Not surprisingly, the QAR team has recently been conducting magnetometer surveys at the wreck site—searching for more cannon and other ferrous objects buried in the sand—rather than bringing up more artifacts. The site is 20 minutes away by boat. That's ten scenic minutes in protected water—past the large shrimpers tied up along the wharf, and the low rooftops of Beaufort—and ten minutes of rock-and-roll through the inlet itself, that geographic hourglass where the shallow but expansive back bay shakes hands with the ocean through a narrow opening.
North Carolina's barrier islands are only several hundred yards wide in places, and the inlets that cut through them enable careful boaters to go back and forth between the ocean and the sheltered back bays, which lie between the barrier islands and the mainland. This broken ribbon of sand, called the Outer Banks, reaches down from the Virginia line, far out to sea at Cape Hatteras, with its deadly offshore shoals, and then arcs southwest back to Cape Lookout; Ocracoke Island is along this stretch. Another arc of sand, where Beaufort Inlet is found, follows more closely along the coast from Cape Lookout southwest to Cape Fear. Throw in tides, wind and a shifting geography, and it's no wonder pirates came here. North Carolina's barrier islands are equivalent to the labyrinthine slot canyons of the Southwest into which a different sort of outlaw often holed up.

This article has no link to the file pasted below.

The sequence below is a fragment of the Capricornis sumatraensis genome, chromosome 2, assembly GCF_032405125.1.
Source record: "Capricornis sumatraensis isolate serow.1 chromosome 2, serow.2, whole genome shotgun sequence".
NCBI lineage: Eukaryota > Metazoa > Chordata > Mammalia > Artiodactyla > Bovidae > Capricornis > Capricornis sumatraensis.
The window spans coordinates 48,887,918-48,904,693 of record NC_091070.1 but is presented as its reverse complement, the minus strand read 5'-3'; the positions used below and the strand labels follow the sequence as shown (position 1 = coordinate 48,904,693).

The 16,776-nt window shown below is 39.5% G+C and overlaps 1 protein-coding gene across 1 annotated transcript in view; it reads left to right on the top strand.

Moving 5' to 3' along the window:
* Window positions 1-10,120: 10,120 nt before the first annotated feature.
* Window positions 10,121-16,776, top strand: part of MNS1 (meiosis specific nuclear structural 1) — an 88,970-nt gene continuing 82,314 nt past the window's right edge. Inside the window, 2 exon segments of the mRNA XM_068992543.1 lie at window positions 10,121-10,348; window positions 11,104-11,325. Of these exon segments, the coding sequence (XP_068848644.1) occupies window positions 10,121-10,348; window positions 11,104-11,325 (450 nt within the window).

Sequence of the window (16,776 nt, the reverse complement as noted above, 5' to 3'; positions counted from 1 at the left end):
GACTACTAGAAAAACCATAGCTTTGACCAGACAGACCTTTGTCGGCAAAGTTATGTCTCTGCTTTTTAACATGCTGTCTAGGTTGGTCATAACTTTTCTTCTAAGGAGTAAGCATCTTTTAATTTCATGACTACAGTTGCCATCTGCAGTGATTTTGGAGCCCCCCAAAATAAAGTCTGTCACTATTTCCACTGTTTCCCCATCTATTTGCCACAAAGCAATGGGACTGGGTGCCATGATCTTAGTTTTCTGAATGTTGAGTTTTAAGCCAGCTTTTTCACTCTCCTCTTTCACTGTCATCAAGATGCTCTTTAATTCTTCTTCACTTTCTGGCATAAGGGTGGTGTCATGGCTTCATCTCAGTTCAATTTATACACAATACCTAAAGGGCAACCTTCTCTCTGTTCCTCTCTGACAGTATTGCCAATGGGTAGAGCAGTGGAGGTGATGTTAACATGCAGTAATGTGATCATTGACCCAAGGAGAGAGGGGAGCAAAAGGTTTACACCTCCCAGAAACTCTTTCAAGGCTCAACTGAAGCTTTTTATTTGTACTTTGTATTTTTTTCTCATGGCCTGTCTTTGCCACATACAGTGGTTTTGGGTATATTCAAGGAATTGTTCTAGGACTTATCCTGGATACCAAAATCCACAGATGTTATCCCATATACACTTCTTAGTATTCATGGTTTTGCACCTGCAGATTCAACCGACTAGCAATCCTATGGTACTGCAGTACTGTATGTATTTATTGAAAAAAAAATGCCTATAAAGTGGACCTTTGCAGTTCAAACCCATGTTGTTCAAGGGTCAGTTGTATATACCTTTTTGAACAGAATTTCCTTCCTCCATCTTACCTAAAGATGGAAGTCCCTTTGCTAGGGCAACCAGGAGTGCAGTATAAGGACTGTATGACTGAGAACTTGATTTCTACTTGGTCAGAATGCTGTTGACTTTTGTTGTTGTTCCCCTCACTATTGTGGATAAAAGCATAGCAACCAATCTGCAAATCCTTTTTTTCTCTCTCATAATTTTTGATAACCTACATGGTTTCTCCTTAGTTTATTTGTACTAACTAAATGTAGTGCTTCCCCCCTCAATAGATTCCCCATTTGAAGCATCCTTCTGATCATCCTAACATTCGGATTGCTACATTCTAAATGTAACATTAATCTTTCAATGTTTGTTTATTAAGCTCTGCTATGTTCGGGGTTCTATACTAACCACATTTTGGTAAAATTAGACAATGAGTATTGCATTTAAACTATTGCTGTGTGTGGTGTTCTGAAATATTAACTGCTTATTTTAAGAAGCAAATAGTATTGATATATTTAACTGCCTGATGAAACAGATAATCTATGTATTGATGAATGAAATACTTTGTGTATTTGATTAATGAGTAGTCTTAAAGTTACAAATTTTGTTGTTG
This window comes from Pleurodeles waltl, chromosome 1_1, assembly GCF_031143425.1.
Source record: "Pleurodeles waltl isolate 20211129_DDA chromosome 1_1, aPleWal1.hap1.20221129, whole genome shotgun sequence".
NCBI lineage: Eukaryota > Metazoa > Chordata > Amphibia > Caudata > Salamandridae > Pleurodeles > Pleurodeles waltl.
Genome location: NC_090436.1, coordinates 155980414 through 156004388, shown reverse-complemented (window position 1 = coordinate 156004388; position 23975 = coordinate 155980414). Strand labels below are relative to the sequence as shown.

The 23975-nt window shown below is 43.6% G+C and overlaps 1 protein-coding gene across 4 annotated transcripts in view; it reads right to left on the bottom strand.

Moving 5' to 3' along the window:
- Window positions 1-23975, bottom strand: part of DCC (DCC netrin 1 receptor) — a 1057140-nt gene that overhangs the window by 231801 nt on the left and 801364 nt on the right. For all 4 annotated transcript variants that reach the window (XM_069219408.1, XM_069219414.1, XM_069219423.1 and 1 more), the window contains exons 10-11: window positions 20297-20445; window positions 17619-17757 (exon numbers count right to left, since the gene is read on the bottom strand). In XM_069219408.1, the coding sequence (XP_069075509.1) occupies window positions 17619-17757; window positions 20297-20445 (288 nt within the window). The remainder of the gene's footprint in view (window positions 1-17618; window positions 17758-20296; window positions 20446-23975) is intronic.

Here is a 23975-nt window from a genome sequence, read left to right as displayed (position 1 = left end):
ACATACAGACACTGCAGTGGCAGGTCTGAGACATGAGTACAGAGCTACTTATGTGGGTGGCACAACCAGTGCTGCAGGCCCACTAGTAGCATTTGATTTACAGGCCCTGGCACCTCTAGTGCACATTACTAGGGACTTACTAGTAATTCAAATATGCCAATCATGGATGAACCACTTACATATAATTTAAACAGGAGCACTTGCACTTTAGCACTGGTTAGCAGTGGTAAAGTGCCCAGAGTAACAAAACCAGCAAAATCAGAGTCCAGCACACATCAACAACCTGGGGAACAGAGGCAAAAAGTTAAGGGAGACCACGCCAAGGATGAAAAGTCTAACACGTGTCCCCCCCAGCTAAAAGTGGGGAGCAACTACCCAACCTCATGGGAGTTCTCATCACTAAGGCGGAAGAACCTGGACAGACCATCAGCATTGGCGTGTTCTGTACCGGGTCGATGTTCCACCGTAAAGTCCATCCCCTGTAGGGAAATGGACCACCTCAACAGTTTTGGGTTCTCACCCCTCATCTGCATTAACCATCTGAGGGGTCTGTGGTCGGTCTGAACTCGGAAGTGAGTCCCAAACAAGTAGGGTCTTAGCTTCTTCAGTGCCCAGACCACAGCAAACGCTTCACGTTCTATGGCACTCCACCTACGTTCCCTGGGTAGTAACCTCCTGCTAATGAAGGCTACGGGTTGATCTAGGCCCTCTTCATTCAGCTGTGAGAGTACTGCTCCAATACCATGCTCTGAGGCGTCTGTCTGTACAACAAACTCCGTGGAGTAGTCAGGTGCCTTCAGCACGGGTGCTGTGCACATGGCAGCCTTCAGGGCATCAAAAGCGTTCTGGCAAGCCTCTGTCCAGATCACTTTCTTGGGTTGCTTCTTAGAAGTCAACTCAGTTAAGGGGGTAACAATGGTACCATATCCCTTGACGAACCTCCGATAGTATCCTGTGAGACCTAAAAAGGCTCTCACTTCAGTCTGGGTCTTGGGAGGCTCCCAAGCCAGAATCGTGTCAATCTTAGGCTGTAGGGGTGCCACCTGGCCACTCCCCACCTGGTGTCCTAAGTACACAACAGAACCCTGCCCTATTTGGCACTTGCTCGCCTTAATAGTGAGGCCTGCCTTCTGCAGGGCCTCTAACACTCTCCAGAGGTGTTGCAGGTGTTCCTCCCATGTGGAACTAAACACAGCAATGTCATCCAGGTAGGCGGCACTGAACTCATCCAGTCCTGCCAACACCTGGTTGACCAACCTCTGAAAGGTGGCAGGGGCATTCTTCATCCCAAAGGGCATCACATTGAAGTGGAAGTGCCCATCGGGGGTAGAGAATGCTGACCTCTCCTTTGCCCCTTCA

Getting through any of the inlets, including Beaufort Inlet, can be quite a ride. Julep Gillman-Bryan, captain of the UAU's 24-foot dive boat, the Snap Dragon, routinely has to wedge herself in, feet hard against the bulkhead, backside pressed against the seat, as the boat climbs and falls with a shudder through five-foot swells. Imagining pirates negotiating this hostile environment with no engine, hundreds of yards of sailcloth and a 200-ton vessel gives one an appreciation for their seamanship.
For the better part of a week in June, the Snap Dragon is one of four dive boats that make this run as the magnetometer surveys get under way. On the days when the water at the site isn't too rough, the boats tie up at moorings and the divers get to work. In the hazy distance to the north, Blackbeard watches from the water tower, the tallest landmark on the low-lying shoreline. Some divers collect ballast stones, others sketch. David Moore, coordinator of the maritime archaeology program at the North Carolina Maritime Museum in Beaufort, is on loan to the QAR Proj-ect. He will spend the day underwater in front of a tangle of ship's rigging, drawing a detail of it. A big bear of a man, he holds a waterproof sketching slate against his chest as he gently falls backward off the boat with a splash.